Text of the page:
The red flour beetle Tribolium castaneum: A model for host-microbiome interactions.
|Title||The red flour beetle Tribolium castaneum: A model for host-microbiome interactions.|
|Publication Type||Journal Article|
|Year of Publication||2020|
|Authors||Agarwal A, Agashe D|
A large body of ongoing research focuses on understanding the mechanisms and processes underlying host-microbiome interactions, and predicting their ecological and evolutionary outcomes. To draw general conclusions about such interactions and understand how they are established, we must synthesize information from a diverse set of species. We analysed the microbiome of an important insect model-the red flour beetle Tribolium castaneum-which is a widespread generalist pest of stored cereals. The beetles complete their entire life cycle in flour, which thus serves multiple functions: habitat, food, and a source of microbes. We determined key factors that shape the T. castaneum microbiome, established protocols to manipulate it, and tested its consequences for host fitness. We show that the T. castaneum microbiome is derived from flour-acquired microbes, and varies as a function of (flour) resource and beetle density. Beetles gain multiple fitness benefits from their microbiome, such as higher fecundity, egg survival, and lifespan; and reduced cannibalism. In contrast, the microbiome has a limited effect on development rate, and does not enhance pathogen resistance. Importantly, the benefits are derived only from microbes in the ancestral resource (wheat flour), and not from novel resources such as finger millet, sorghum, and corn. Notably, the microbiome is not essential for beetle survival and development under any of the tested conditions. Thus, the red flour beetle is a tractable model system to understand the ecology, evolution and mechanisms of host-microbiome interactions, while closely mimicking the host species' natural niche.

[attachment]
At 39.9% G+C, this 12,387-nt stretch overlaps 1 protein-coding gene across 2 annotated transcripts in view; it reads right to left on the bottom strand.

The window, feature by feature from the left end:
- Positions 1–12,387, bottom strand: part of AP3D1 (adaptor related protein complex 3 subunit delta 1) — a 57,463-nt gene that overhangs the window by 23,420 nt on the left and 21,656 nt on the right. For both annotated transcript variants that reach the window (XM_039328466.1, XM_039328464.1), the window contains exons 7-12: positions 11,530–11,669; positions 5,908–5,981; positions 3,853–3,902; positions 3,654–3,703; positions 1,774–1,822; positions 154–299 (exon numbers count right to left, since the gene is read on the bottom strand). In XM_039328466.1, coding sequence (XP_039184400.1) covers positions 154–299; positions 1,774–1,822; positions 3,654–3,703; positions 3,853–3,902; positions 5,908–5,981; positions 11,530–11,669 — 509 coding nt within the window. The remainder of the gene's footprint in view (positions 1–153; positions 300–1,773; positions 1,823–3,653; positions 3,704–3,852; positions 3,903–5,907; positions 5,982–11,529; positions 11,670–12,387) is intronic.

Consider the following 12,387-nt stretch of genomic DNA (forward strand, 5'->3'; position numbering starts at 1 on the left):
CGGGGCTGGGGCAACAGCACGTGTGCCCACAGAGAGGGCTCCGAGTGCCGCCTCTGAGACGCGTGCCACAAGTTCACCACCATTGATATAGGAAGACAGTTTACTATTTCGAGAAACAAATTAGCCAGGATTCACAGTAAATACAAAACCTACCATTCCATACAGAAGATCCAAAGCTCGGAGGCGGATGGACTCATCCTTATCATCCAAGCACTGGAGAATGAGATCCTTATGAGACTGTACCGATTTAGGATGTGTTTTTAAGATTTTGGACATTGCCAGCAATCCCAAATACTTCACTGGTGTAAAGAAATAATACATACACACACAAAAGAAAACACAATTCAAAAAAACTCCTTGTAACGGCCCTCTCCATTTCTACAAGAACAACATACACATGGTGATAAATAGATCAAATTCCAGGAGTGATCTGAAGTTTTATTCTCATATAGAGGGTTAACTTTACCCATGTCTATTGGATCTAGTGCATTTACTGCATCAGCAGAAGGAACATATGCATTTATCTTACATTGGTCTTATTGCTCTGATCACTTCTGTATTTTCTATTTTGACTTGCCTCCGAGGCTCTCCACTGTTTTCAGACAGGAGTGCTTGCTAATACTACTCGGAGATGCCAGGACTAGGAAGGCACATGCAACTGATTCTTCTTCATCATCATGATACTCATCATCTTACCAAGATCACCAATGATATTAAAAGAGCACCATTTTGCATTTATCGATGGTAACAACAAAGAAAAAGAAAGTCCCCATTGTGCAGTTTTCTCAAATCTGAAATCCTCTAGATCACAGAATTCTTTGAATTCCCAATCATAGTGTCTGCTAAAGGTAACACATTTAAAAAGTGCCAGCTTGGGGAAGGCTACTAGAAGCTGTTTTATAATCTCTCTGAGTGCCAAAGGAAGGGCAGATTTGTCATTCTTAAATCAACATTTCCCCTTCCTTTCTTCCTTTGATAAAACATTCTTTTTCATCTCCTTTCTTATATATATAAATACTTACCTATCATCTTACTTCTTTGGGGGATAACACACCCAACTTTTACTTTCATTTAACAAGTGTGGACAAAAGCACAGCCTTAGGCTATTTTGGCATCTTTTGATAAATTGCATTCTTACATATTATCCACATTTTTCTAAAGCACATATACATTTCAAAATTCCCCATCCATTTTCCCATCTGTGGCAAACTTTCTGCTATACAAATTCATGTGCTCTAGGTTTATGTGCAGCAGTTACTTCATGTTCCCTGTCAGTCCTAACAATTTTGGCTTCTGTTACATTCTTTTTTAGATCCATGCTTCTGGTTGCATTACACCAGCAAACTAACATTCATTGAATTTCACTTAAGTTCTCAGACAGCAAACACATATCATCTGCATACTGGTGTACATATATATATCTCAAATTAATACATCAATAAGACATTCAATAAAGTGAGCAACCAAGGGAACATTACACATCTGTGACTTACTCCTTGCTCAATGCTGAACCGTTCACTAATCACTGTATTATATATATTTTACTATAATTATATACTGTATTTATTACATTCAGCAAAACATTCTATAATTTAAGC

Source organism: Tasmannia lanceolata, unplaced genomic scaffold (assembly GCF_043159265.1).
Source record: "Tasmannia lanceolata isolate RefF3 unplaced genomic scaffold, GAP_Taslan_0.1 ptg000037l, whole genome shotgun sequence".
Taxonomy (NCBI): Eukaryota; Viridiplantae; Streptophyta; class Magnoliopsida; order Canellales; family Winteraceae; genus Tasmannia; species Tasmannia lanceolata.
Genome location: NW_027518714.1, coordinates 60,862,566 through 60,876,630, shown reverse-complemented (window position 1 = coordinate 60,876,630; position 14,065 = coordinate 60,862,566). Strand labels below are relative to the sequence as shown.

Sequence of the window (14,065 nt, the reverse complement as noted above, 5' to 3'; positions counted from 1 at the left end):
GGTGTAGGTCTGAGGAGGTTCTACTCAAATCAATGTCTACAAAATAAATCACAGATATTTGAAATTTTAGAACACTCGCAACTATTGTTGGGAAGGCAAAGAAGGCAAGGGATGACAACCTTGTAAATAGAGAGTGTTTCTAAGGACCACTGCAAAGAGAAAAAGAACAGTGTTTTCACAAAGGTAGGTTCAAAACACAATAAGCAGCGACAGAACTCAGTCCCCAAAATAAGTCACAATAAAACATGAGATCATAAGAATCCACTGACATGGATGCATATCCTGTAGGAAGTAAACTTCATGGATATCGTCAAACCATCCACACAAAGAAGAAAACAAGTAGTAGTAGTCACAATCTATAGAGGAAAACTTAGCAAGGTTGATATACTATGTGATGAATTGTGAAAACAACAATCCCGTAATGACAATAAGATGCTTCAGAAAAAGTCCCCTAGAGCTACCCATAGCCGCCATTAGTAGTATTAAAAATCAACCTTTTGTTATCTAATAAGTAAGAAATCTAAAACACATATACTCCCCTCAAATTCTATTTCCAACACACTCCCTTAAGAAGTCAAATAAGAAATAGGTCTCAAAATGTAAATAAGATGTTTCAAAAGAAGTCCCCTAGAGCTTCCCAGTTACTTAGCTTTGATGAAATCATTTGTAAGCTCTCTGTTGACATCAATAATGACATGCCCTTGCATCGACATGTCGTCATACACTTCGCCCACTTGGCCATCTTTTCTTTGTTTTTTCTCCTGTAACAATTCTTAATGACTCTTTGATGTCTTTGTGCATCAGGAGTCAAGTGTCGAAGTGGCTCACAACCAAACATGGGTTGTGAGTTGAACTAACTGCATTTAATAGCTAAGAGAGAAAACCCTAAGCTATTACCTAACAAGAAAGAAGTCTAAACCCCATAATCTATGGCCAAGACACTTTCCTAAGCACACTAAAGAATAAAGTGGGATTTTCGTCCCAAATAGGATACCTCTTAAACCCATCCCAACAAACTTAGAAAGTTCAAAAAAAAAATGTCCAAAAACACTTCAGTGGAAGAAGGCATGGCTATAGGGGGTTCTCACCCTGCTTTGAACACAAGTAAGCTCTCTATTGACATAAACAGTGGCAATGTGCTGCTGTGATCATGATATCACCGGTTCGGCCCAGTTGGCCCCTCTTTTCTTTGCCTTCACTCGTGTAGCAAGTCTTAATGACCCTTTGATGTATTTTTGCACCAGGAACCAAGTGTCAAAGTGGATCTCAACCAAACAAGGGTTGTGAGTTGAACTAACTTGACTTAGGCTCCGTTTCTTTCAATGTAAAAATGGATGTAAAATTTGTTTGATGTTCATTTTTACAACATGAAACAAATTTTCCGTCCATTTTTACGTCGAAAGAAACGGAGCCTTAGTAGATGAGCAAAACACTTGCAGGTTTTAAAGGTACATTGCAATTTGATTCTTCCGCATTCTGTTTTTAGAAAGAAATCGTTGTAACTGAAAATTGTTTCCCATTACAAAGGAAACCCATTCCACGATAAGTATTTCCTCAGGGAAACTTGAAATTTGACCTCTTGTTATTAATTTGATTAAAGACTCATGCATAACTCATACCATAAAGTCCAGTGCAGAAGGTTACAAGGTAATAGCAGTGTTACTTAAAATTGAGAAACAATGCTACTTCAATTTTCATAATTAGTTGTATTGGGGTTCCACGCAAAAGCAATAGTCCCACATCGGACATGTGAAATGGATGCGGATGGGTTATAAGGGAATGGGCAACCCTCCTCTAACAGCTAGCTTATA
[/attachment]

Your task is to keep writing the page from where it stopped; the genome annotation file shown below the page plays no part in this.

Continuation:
|Alternate Journal||PLoS One|
|PubMed Central ID||PMC7531845|